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Key findings from focus group research on inside-the-vehicle distractions in New Zealand.
C 44930 (In: C 44923 [electronic version only] /83 / ITRD E216961
Barker, C.
In: Distracted driving : proceedings of an international conference on the distractions in driving, held in Sydney, Australia, 2-3 June 2005, 2007, p. 213-254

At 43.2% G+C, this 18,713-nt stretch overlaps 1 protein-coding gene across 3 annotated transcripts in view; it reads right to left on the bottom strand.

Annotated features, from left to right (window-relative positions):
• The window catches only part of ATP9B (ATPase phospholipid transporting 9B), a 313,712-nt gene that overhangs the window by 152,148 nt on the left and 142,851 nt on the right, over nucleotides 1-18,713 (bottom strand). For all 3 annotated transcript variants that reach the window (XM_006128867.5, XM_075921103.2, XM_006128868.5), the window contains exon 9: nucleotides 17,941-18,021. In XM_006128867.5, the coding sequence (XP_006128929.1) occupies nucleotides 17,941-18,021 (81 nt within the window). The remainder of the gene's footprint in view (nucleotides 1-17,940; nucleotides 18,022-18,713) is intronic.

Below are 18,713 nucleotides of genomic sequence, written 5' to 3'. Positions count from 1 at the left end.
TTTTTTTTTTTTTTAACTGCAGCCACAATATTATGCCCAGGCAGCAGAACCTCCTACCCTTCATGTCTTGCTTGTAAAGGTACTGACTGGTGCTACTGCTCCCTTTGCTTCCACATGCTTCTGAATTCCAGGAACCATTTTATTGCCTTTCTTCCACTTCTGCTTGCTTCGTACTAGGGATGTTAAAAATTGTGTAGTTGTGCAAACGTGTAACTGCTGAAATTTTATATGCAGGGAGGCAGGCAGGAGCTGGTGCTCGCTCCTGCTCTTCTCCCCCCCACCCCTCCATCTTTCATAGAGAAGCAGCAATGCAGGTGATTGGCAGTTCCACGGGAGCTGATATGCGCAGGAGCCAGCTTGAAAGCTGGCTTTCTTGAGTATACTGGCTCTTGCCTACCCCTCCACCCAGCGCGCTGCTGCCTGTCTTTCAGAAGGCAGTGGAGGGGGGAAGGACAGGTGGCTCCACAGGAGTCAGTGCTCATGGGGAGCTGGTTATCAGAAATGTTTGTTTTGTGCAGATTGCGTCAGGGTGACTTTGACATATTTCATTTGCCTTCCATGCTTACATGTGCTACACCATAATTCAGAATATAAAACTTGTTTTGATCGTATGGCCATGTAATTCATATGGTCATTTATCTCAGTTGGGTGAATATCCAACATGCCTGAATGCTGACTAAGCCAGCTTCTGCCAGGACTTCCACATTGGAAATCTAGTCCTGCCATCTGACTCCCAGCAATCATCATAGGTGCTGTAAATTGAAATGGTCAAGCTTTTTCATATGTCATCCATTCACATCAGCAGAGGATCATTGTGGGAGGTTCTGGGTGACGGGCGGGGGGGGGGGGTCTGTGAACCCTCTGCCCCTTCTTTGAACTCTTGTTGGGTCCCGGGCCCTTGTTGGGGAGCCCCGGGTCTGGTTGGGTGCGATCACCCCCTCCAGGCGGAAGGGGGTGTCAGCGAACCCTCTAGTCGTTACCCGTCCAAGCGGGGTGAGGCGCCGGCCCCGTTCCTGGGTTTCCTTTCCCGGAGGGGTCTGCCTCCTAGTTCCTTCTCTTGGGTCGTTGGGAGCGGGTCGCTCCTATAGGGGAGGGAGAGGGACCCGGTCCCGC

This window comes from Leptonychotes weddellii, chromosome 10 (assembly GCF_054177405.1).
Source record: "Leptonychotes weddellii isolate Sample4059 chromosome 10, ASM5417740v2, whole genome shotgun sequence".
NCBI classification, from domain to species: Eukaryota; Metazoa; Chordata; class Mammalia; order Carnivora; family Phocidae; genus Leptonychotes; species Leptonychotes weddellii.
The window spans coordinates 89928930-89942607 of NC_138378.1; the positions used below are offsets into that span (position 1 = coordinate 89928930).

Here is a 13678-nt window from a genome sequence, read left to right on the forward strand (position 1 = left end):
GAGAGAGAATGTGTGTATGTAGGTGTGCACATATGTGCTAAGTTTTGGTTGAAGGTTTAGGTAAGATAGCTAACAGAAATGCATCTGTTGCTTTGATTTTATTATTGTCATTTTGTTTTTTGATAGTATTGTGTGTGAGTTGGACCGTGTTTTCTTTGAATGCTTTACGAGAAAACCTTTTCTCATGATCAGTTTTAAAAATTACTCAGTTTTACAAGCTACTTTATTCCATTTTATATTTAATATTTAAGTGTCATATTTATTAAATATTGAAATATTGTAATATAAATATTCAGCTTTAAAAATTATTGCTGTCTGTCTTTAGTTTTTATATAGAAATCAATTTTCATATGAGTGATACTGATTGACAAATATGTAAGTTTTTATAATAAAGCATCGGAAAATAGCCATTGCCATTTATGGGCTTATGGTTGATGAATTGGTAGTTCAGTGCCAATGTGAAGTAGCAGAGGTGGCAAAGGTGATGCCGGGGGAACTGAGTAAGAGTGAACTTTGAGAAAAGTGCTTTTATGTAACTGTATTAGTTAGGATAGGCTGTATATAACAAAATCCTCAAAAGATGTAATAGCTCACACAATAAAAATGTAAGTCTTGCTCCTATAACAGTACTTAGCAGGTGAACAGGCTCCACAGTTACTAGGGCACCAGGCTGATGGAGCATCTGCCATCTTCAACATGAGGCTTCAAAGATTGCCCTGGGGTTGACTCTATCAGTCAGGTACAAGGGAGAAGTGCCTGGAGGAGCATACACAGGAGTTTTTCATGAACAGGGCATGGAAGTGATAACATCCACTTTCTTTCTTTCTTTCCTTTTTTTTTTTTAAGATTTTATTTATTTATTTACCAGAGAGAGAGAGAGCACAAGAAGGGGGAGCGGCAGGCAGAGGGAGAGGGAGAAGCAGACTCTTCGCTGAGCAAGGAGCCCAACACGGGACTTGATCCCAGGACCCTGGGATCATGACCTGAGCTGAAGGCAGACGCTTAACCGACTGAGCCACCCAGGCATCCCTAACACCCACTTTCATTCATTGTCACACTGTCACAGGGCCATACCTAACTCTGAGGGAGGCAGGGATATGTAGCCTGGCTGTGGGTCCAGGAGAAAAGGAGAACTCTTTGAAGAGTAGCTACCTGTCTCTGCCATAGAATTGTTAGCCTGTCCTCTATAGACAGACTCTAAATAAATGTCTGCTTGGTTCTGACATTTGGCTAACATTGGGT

Samenvatting Inside-the-vehicle distractions are seen as part of a larger set of distractions that drivers have to contend with everyday, and these distractions are accepted as a normal part of driving. Many participants in this study thought these distractions were within the driver's control, and could be stopped at any time to deal with a traffic situation posing more risk. The participants perceived safety issues to be related to a driver having their eyes off the road and sometimes only one hand (or no hands) on the steering wheel. The participants discussed a wide range of inside-the-vehicle distractions while driving and the associated behaviours (e.g., text-messaging, interacting with a passenger, reaching for an item, rolling a cigarette, selecting a CD, adjusting the climate control, eating and drinking etc.). The researchers concluded that certain behaviours such as dialling and text-messaging on a cell phone, reading a map, and rolling a cigarette while driving were more likely to be affected by a public awareness campaign as there was a greater understanding of their road safety implications. The researchers recommended that a public awareness campaign should focus on the attention required for driving, as this was more meaningful for drivers and would stop them from classifying distractions into things they can and cannot control. (a) For the covering record of the conference, please refer to ITRD abstract no E216954.
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